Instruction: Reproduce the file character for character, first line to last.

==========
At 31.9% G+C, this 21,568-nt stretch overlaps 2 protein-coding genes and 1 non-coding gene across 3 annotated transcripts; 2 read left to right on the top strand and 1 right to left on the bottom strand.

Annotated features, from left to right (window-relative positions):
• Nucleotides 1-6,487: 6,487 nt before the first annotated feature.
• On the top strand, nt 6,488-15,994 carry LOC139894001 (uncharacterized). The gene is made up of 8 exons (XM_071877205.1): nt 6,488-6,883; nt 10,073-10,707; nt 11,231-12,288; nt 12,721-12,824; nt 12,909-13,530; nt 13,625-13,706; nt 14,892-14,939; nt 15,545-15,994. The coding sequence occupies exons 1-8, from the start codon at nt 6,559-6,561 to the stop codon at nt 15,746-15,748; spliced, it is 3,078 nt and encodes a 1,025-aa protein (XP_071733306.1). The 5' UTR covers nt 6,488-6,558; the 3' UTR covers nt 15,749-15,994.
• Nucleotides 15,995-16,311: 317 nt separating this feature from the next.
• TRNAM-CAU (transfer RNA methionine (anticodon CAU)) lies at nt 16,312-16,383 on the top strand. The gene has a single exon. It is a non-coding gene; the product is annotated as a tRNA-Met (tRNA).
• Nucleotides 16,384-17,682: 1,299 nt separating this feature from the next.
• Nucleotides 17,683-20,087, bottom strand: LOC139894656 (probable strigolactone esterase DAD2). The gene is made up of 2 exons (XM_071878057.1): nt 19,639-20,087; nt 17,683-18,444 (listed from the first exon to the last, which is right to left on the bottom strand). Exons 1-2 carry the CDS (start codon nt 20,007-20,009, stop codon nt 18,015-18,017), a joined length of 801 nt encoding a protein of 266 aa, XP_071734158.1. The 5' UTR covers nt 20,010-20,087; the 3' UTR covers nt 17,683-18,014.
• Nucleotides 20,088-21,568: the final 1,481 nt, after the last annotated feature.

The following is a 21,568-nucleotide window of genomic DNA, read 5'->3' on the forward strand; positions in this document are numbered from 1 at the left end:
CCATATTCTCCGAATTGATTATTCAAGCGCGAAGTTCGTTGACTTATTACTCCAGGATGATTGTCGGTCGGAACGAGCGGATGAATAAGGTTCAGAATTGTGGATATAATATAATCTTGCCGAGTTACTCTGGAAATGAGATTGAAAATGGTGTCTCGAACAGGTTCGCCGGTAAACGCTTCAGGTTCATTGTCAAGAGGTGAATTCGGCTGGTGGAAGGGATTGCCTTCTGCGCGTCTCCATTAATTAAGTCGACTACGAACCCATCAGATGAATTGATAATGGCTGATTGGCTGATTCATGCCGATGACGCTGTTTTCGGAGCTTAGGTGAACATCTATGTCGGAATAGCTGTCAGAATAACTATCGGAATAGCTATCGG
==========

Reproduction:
At 31.9% G+C, this 21,568-nt stretch overlaps 2 protein-coding genes and 1 non-coding gene across 3 annotated transcripts; 2 read left to right on the top strand and 1 right to left on the bottom strand.

Annotated features, from left to right (window-relative positions):
• Nucleotides 1-6,487: 6,487 nt before the first annotated feature.
• On the top strand, nt 6,488-15,994 carry LOC139894001 (uncharacterized). The gene is made up of 8 exons (XM_071877205.1): nt 6,488-6,883; nt 10,073-10,707; nt 11,231-12,288; nt 12,721-12,824; nt 12,909-13,530; nt 13,625-13,706; nt 14,892-14,939; nt 15,545-15,994. The coding sequence occupies exons 1-8, from the start codon at nt 6,559-6,561 to the stop codon at nt 15,746-15,748; spliced, it is 3,078 nt and encodes a 1,025-aa protein (XP_071733306.1). The 5' UTR covers nt 6,488-6,558; the 3' UTR covers nt 15,749-15,994.
• Nucleotides 15,995-16,311: 317 nt separating this feature from the next.
• TRNAM-CAU (transfer RNA methionine (anticodon CAU)) lies at nt 16,312-16,383 on the top strand. The gene has a single exon. It is a non-coding gene; the product is annotated as a tRNA-Met (tRNA).
• Nucleotides 16,384-17,682: 1,299 nt separating this feature from the next.
• Nucleotides 17,683-20,087, bottom strand: LOC139894656 (probable strigolactone esterase DAD2). The gene is made up of 2 exons (XM_071878057.1): nt 19,639-20,087; nt 17,683-18,444 (listed from the first exon to the last, which is right to left on the bottom strand). Exons 1-2 carry the CDS (start codon nt 20,007-20,009, stop codon nt 18,015-18,017), a joined length of 801 nt encoding a protein of 266 aa, XP_071734158.1. The 5' UTR covers nt 20,010-20,087; the 3' UTR covers nt 17,683-18,014.
• Nucleotides 20,088-21,568: the final 1,481 nt, after the last annotated feature.

The following is a 21,568-nucleotide window of genomic DNA, read 5'->3' on the forward strand; positions in this document are numbered from 1 at the left end:
CCATATTCTCCGAATTGATTATTCAAGCGCGAAGTTCGTTGACTTATTACTCCAGGATGATTGTCGGTCGGAACGAGCGGATGAATAAGGTTCAGAATTGTGGATATAATATAATCTTGCCGAGTTACTCTGGAAATGAGATTGAAAATGGTGTCTCGAACAGGTTCGCCGGTAAACGCTTCAGGTTCATTGTCAAGAGGTGAATTCGGCTGGTGGAAGGGATTGCCTTCTGCGCGTCTCCATTAATTAAGTCGACTACGAACCCATCAGATGAATTGATAATGGCTGATTGGCTGATTCATGCCGATGACGCTGTTTTCGGAGCTTAGGTGAACATCTATGTCGGAATAGCTGTCAGAATAACTATCGGAATAGCTATCGG